Jimmy Clausen finished with just 201 yards, completing 14 of 26 passes with a touchdown and an interception. Michael Floyd was Clausen's top target, catching four balls - all in the first half – for 107 yards and a score.
And the Irish did something that Weis has preached about all year: Notre Dame started fast.
After winning the toss and deferring to the second half, the Irish defense forced Washington into a three-and-out to start the game. Notre Dame's offense struck right away with a three-play, 63-yard drive that took just over a minute. The march was capped with a 51-yard catch-and-run by Floyd on a quick pass from Clausen to give the Irish a 7-0 lead 2:25 into the game.
"I was really concerned and wanted to make sure that we didn't come out flat in the game," Weis said. "I put it on the coaches to be aggressive in play calls early in the game so we could get on top of them early. When you have a team that's wounded, if you let them hang around you can put yourself in a very vulnerable position. We felt that today it was important in the first quarter to get on top of them."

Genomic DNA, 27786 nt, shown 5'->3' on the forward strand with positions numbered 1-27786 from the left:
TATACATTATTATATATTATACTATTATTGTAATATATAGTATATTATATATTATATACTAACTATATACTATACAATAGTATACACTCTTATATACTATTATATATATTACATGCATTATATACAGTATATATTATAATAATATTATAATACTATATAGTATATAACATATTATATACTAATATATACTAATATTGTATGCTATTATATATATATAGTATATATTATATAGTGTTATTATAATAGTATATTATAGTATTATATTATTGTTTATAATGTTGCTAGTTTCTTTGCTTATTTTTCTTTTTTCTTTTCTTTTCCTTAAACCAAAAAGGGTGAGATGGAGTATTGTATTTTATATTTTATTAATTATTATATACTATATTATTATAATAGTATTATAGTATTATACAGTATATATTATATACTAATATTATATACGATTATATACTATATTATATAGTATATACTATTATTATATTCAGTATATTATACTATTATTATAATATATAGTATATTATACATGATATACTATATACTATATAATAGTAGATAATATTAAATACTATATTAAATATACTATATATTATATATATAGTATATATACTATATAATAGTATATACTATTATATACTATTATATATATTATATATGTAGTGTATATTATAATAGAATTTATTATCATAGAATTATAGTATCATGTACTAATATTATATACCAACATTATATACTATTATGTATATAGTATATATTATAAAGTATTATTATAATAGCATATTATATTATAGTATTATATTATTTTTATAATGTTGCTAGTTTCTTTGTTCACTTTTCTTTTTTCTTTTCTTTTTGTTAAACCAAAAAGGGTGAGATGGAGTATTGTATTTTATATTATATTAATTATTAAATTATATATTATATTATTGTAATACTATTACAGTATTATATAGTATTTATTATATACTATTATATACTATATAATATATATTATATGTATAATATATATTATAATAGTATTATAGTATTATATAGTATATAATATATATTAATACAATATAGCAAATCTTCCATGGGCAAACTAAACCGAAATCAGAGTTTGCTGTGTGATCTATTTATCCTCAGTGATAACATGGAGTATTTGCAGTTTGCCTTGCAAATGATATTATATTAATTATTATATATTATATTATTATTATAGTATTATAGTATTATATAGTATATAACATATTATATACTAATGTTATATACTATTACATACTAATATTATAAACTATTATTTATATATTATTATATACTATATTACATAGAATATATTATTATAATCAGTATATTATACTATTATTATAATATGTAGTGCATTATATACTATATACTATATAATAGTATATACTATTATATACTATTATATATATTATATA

The Irish outgained the Huskies by 200 yards in the first half, 238-38. Notre Dame had 13 first downs to Washington's three. Huskies quarterback Ronnie Fouch completed just one of nine passes for five yards and was sacked twice in the first half. Terrance Dailey led the Washington offense with six carries for 19 yards.
Notre Dame built a 17-0 lead going into the half and came out just as quick after intermission. Clausen completed his first four passes after halftime, moving the ball 57 yards before Aldridge hammered it in from four yards out on the fifth play to give Notre Dame a 24-0 lead barely two minutes into the half.